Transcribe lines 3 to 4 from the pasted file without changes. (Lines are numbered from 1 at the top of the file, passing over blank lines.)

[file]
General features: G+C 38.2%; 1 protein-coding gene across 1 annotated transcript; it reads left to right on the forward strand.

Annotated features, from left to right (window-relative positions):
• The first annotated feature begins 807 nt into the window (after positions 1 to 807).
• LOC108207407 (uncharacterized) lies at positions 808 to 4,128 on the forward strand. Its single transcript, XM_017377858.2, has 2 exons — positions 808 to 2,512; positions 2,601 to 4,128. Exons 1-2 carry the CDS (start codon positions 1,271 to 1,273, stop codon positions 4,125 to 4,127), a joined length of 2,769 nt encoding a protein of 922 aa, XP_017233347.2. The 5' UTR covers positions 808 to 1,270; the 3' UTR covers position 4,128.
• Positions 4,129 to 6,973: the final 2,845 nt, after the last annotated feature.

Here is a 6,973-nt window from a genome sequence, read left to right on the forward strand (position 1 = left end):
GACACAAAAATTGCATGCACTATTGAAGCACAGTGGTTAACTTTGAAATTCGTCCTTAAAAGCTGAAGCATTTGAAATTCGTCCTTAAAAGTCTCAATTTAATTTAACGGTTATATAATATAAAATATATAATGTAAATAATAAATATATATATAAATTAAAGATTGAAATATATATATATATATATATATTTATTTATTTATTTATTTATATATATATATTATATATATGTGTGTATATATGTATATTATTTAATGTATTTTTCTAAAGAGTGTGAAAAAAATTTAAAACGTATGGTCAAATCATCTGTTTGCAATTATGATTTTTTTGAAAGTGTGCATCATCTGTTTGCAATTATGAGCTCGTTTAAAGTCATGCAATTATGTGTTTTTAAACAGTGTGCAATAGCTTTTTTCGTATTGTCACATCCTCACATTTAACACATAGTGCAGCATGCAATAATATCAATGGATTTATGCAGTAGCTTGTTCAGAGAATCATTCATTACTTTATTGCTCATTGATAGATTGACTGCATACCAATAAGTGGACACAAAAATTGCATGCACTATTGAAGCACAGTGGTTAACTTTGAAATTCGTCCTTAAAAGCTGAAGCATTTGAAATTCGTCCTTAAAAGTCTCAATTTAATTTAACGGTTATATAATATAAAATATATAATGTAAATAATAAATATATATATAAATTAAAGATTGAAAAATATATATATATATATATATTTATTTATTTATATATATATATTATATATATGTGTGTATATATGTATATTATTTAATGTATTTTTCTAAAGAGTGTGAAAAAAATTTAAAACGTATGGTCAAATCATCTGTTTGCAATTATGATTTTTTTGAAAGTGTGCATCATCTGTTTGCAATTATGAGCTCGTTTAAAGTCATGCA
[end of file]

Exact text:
• The first annotated feature begins 807 nt into the window (after positions 1 to 807).
• LOC108207407 (uncharacterized) lies at positions 808 to 4,128 on the forward strand. Its single transcript, XM_017377858.2, has 2 exons — positions 808 to 2,512; positions 2,601 to 4,128. Exons 1-2 carry the CDS (start codon positions 1,271 to 1,273, stop codon positions 4,125 to 4,127), a joined length of 2,769 nt encoding a protein of 922 aa, XP_017233347.2. The 5' UTR covers positions 808 to 1,270; the 3' UTR covers position 4,128.